There are two different forms of storytelling: Novels tend to come from the inside of a character and movies tend to look at them from the outside in relation to others in their world. And so, I fully understood that for this book to make it onto film it had to be sort of opened up, unfolded. […] And the finished product, though it bears the distinct genetic imprint of the book, is quite different in some details and yet I am entirely pleased with it. […] [T]he novel is a sort of a piece of paper and the movie has made it into a paper airplane. That suggested the movie is more complex than the book, which I don’t think it is, actually. I mean, you’re able to do things in novels: introduce subplots, other characters, thematic layers and so on, in a way that you simply can’t in a movie. A movie really has to choose its battles. And most adaptations end up having to really edit out a lot of the book and bring forward those elements that they think play dramatically. In this case, a whole new character had to be introduced. A sort of sidekick had to be given to a lonely hero who spends most of the time in the novel observing and thinking about his world. But now we had to give him a chance to talk about his world.

The addition of a completely new character is a huge change to be made when adapting a book into a movie, but Kirn recognized that because so much of the “action” in the book actually went on in the main character’s mind and reflected his internal, personal changes, a film version would have to externalize a lot of that. And despite this huge change, he thinks that the addition of that character and the interactions she has with the protagonist are the source of a lot of humor in the movie.

I really liked his metaphors for the way a book and its movie adaptation are related:

You know, here’s how adaptation works – almost everything in the movie is in the book in some form. But it’s as though the deck has been completely reshuffled and some of the cards have been assigned different values, some of the fours have been made into jacks and some of the jacks have been made into twos. And it’s as though, you know, a new poker hand has been made out of these cards that were dealt in the book. And yet the book and the movie to me are both obviously members of the same family. They’re like non-identical twins. You see the nose. You see the ears. You see the stature and the voice in the way of moving, and you go, yes, these are the same creature in some respect, but they are two different versions of the creature.

I still feel ambivalent about movie adaptations. I don’t hate them as much as a lot of librarians seem to (I do understand that it must be hard to see something you love changed a lot!) because I think that a movie can and often must tell a different story, and that movies can do things that a book can’t. And honestly, sometimes a story just needs tightening, and the time limitations of a movie can do that. But it does seem like things are often unnecessarily changed or that the spirit of the story is lost. I want to remain hopeful about future adaptations, though, because some have turned out to be so good (for example, Premiere.com has a list of ten movies that are better than the books on which they’re based–in their opinion, at least). I also hope that we can take even the bad film adaptations and use them as an opportunity to get more kids reading–or at least discussing the media they do consume.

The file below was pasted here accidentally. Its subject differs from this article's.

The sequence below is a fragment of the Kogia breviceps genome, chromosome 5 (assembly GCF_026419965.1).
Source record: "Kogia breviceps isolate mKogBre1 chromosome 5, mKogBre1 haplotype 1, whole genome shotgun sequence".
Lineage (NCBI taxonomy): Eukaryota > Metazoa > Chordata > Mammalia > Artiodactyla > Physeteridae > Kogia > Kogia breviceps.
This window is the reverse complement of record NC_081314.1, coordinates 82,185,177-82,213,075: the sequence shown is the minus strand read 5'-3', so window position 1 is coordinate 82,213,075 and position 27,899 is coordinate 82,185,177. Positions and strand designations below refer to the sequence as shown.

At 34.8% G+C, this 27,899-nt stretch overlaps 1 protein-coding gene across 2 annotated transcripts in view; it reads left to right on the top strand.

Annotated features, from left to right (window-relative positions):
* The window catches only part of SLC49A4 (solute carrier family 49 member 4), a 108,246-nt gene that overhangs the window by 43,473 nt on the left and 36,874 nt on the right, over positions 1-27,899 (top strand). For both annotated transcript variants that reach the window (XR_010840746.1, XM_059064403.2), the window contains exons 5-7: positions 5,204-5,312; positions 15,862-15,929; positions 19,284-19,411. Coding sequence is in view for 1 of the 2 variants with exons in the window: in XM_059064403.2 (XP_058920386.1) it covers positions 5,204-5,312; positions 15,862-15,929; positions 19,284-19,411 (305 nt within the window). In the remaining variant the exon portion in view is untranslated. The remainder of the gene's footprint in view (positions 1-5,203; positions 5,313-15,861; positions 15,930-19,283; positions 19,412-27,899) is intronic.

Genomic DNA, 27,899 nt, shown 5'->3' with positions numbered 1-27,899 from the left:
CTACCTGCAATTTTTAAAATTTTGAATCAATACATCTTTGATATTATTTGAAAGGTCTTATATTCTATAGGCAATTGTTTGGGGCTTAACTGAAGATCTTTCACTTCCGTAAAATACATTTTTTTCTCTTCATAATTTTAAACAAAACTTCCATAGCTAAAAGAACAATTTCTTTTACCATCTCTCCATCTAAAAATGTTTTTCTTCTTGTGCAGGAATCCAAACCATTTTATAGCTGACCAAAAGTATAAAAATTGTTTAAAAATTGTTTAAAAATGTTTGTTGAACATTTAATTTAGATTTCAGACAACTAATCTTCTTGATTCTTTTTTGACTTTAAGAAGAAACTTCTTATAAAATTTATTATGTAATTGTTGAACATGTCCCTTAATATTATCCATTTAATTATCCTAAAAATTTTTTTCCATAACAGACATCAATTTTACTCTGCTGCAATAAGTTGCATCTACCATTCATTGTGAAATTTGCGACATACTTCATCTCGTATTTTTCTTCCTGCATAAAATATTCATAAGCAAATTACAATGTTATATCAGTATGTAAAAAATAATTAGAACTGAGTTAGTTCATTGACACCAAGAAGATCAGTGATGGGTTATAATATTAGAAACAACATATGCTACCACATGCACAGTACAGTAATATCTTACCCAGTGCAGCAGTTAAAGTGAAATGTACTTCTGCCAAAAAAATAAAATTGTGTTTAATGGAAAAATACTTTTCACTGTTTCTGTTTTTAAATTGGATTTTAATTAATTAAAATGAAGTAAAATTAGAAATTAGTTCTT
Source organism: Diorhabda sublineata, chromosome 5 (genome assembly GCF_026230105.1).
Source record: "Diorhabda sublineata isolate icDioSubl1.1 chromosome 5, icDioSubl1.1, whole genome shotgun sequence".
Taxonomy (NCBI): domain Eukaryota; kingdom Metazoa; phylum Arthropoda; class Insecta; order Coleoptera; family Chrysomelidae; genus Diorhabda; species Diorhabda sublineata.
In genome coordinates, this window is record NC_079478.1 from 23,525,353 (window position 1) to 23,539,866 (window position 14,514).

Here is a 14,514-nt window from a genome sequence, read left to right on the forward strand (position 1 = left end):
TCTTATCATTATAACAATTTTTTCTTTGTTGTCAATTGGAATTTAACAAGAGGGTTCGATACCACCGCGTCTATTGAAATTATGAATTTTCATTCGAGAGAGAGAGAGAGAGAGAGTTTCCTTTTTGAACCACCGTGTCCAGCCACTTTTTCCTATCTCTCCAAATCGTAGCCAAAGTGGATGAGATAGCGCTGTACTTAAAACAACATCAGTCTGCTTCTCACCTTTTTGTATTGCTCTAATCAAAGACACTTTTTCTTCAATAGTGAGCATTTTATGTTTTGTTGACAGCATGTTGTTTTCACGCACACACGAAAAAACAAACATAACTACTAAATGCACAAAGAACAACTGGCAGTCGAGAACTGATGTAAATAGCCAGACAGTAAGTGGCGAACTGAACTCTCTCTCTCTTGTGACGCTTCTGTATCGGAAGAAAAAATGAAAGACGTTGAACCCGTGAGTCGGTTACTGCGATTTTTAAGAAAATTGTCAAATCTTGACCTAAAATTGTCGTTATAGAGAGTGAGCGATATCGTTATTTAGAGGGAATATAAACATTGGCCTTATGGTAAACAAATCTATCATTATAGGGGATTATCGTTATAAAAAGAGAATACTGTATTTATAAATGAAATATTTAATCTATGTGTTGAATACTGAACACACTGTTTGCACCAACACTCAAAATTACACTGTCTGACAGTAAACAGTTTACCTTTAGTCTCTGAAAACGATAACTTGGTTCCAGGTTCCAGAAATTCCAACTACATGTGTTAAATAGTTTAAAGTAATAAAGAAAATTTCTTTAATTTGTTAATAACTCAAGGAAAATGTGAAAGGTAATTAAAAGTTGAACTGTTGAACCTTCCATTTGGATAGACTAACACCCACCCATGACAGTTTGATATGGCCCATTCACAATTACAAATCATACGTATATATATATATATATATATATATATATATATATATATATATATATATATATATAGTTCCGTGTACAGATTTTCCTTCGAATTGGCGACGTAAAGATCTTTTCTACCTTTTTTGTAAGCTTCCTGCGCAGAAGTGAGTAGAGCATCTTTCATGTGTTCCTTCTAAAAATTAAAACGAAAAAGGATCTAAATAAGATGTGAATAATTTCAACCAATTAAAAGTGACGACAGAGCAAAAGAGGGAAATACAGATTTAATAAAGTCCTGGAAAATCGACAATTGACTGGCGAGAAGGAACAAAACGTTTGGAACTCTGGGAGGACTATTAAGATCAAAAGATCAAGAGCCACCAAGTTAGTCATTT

March 21, 2010 at 9:19 PM Leave a comment

The Chinese cover of THE GRAVEYARD BOOK

On Sunday Neil Gaiman tweeted about the Chinese cover of THE GRAVEYARD BOOK.

The Chinese cover of Neil Gaiman's THE GRAVEYARD BOOK. A black circle with the white silhouette of a boy's face dominates and moving in a diagonal line from the lower left to the upper right corner are swirls, touches of color, and ghosts. The extreme bottom left corner shows a black grave marker with a white cross.

The Chinese cover of Neil Gaiman's THE GRAVEYARD BOOK

I love the selective use of color and the texture. It’s interesting to see what got carried over from the American cover, most notably the silhouette of Bod (confession: it took me ages to see that in the headstone). Actually, check out all of the different covers at Gaiman’s official site. Some are more graveyardy, some are more Victorian, some are more fairy tale, some are more spooky. What a great variation. I especially like the Italian cover. Although the one from Poland is pretty great, too. Honestly, I think the American cover is sort of boring in comparison!

Anyway, back to China. In the summer of 2007, the Chinese government banned the depiction of skeletons in the MMORPG World of Warcraft. The Chinese company licensed to operate WoW in China complied, adding flesh to the undead characters and replacing the bodies of players with graves. Given this, I think the Chinese cover of THE GRAVEYARD BOOK is even more interesting. The ghosts shown are cartoonish, very different from the spooky figures on the Polish cover, and there is no knife like the one in this sketch Dave McKean did for the original cover selection process or even the Italian cover.

But what is curiously present is a cross on the grave marker in the lower left corner. While restrictions on religion have loosened since the 1980s and Christianity may be on the rise in China, religion in general is required to operate within strict boundaries. Both the Catholic church and the Protestant church in China are run by government-approved organizations and worship or Bible study outside of those approved churches is illegal. One of the girls from my residence hall in college spent a summer evangelizing in China and had to be very careful about what she included in her emails home. (Please note I am not supporting illegal proselytizing in China, just mentioning it as something that happens.)